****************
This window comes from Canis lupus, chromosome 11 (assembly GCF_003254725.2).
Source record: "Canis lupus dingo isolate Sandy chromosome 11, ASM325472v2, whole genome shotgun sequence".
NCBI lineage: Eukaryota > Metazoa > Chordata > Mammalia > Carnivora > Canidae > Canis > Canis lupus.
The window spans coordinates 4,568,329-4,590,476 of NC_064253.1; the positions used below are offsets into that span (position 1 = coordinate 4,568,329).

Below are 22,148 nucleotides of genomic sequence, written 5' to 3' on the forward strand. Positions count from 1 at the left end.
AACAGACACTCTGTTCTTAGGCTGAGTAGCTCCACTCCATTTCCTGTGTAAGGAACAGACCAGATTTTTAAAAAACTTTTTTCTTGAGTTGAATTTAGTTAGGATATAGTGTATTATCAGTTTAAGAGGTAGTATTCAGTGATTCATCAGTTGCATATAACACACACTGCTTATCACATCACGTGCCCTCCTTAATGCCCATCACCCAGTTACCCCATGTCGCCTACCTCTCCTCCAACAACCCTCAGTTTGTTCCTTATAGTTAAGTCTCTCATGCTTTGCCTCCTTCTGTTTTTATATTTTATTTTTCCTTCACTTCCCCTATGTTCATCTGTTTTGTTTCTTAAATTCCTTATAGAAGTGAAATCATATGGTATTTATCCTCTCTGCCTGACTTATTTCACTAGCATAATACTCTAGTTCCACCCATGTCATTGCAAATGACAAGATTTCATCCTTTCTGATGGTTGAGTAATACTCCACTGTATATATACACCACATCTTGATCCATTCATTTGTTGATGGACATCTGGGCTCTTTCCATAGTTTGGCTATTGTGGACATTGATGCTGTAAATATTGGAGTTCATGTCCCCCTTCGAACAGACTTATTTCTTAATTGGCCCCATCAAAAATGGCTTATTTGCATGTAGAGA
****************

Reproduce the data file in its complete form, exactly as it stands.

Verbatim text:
This window comes from Canis lupus, chromosome 11 (assembly GCF_003254725.2).
Source record: "Canis lupus dingo isolate Sandy chromosome 11, ASM325472v2, whole genome shotgun sequence".
NCBI lineage: Eukaryota > Metazoa > Chordata > Mammalia > Carnivora > Canidae > Canis > Canis lupus.
The window spans coordinates 4,568,329-4,590,476 of NC_064253.1; the positions used below are offsets into that span (position 1 = coordinate 4,568,329).

Below are 22,148 nucleotides of genomic sequence, written 5' to 3' on the forward strand. Positions count from 1 at the left end.
AACAGACACTCTGTTCTTAGGCTGAGTAGCTCCACTCCATTTCCTGTGTAAGGAACAGACCAGATTTTTAAAAAACTTTTTTCTTGAGTTGAATTTAGTTAGGATATAGTGTATTATCAGTTTAAGAGGTAGTATTCAGTGATTCATCAGTTGCATATAACACACACTGCTTATCACATCACGTGCCCTCCTTAATGCCCATCACCCAGTTACCCCATGTCGCCTACCTCTCCTCCAACAACCCTCAGTTTGTTCCTTATAGTTAAGTCTCTCATGCTTTGCCTCCTTCTGTTTTTATATTTTATTTTTCCTTCACTTCCCCTATGTTCATCTGTTTTGTTTCTTAAATTCCTTATAGAAGTGAAATCATATGGTATTTATCCTCTCTGCCTGACTTATTTCACTAGCATAATACTCTAGTTCCACCCATGTCATTGCAAATGACAAGATTTCATCCTTTCTGATGGTTGAGTAATACTCCACTGTATATATACACCACATCTTGATCCATTCATTTGTTGATGGACATCTGGGCTCTTTCCATAGTTTGGCTATTGTGGACATTGATGCTGTAAATATTGGAGTTCATGTCCCCCTTCGAACAGACTTATTTCTTAATTGGCCCCATCAAAAATGGCTTATTTGCATGTAGAGA